ERIC Number: ED307025
Record Type: Non-Journal
Publication Date: 1989-Apr
Reference Count: N/A
Living Color: Minority Portrayals and Cross-Racial Interactions on Television.
Williams, Marsha E.; Condry, John C.
This study reports a content analysis designed to investigate the nature of minority portrayals and cross-racial relationships on television programs and commercials during 1987. The sample of television analyzed included 72 hours of programing and advertisements obtained from Cornell's HDTV Archive. Program characters with speaking lines, and characters in a crowd of five or more, were coded according to age, race, gender, occupation, and speaking or nonspeaking role. Primary program role was included as a coded variable to differentiate between the occupation and major function of each character. Also assessed were the frequency of minority-white interactions, and the tone and context of those interactions. Each instance of cross-racial interaction was judged to be positive or negative in tone, and social or professional in context. Findings were strikingly similar to those reported in previous content analyses. The nature of minority protrayals has remained virtually unchanged. Character analysis revealed several ways in which television minorities were less prestigious than whites. Cross-racial friendships among youth were commonplace outside of the class. In comparison with youths' cross-racial relations, adults' were predominately positive, but tended to be limited to less voluntary, job-related situations. (RH)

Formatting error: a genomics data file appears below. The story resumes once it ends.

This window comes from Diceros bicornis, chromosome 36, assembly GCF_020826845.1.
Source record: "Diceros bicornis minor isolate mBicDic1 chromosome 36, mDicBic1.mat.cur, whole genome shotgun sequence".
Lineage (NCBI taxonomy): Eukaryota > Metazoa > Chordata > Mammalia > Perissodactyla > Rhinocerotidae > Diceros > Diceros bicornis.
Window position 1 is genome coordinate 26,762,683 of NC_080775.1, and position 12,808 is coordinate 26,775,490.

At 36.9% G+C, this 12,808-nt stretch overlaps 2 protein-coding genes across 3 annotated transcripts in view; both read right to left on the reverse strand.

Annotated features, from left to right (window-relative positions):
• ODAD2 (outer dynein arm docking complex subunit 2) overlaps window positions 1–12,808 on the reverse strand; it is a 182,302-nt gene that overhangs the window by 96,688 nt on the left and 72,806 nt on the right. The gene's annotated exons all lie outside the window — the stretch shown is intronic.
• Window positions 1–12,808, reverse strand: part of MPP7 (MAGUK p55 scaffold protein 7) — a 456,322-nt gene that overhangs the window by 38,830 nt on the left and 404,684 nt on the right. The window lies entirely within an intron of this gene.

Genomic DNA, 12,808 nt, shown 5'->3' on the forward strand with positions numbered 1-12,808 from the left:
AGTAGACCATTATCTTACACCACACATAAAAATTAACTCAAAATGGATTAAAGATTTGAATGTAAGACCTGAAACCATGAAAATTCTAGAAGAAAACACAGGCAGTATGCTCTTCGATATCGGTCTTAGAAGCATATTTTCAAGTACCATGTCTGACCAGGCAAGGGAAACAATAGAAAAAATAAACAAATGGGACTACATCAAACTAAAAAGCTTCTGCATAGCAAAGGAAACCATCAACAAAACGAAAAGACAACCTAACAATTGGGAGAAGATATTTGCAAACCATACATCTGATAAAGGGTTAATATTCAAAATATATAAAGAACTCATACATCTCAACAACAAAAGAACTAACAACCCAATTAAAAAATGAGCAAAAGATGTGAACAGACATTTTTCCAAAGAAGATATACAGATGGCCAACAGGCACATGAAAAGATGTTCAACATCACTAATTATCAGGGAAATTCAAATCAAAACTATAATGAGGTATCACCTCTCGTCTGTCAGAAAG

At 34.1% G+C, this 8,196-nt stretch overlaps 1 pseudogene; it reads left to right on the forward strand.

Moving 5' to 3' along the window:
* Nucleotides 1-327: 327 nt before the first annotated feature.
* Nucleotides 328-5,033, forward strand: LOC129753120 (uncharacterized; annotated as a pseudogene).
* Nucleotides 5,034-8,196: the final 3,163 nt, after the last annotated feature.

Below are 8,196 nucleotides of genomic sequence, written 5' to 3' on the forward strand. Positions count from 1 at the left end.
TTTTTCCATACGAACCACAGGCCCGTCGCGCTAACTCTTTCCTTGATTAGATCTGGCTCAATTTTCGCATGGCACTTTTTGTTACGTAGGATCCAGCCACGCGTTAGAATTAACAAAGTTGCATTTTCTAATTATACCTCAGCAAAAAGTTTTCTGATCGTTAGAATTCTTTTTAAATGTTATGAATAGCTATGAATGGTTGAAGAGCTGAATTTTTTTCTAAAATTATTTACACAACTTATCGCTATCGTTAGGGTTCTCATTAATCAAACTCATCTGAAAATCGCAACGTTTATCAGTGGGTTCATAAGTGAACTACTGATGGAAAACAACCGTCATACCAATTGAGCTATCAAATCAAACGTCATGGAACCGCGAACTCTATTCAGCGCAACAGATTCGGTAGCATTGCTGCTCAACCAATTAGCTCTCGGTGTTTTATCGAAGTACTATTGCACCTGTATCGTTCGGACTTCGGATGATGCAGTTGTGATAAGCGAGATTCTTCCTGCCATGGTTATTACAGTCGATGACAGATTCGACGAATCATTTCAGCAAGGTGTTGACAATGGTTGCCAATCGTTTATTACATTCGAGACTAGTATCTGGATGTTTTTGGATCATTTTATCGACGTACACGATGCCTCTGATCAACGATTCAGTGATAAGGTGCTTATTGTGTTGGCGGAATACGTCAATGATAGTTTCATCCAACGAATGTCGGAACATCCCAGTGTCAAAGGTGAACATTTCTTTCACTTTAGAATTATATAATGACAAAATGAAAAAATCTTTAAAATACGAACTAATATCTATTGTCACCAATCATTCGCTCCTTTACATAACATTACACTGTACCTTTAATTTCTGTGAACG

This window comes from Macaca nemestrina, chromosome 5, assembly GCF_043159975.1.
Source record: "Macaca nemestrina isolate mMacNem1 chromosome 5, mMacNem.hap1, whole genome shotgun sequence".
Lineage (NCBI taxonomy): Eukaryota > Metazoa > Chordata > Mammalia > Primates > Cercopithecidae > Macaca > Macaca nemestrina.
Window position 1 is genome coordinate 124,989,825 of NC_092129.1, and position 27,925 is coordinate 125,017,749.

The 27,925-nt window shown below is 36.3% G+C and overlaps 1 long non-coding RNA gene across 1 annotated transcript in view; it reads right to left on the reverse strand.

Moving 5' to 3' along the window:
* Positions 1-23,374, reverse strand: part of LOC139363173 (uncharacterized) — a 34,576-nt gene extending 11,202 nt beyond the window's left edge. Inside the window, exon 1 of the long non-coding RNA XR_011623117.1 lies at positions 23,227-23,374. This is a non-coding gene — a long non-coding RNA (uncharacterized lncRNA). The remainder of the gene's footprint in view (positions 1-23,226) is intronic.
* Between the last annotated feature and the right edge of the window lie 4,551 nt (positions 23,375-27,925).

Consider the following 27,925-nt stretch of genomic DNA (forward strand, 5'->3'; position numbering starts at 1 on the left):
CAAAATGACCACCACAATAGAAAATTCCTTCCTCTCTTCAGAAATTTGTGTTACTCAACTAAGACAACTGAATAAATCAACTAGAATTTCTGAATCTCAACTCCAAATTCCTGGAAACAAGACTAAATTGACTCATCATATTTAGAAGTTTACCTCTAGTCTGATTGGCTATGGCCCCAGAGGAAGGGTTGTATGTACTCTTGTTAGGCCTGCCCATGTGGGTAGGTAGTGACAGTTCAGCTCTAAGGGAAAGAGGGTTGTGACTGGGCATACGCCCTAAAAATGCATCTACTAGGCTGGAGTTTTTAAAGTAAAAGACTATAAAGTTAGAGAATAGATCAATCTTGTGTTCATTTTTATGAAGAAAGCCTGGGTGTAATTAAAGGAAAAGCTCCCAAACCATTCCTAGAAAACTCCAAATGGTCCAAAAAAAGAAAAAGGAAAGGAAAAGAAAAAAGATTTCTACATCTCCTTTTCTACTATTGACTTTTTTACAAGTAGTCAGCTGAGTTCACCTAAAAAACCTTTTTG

Publication Type: Reports - Research; Speeches/Meeting Papers
Education Level: N/A
Authoring Institution: N/A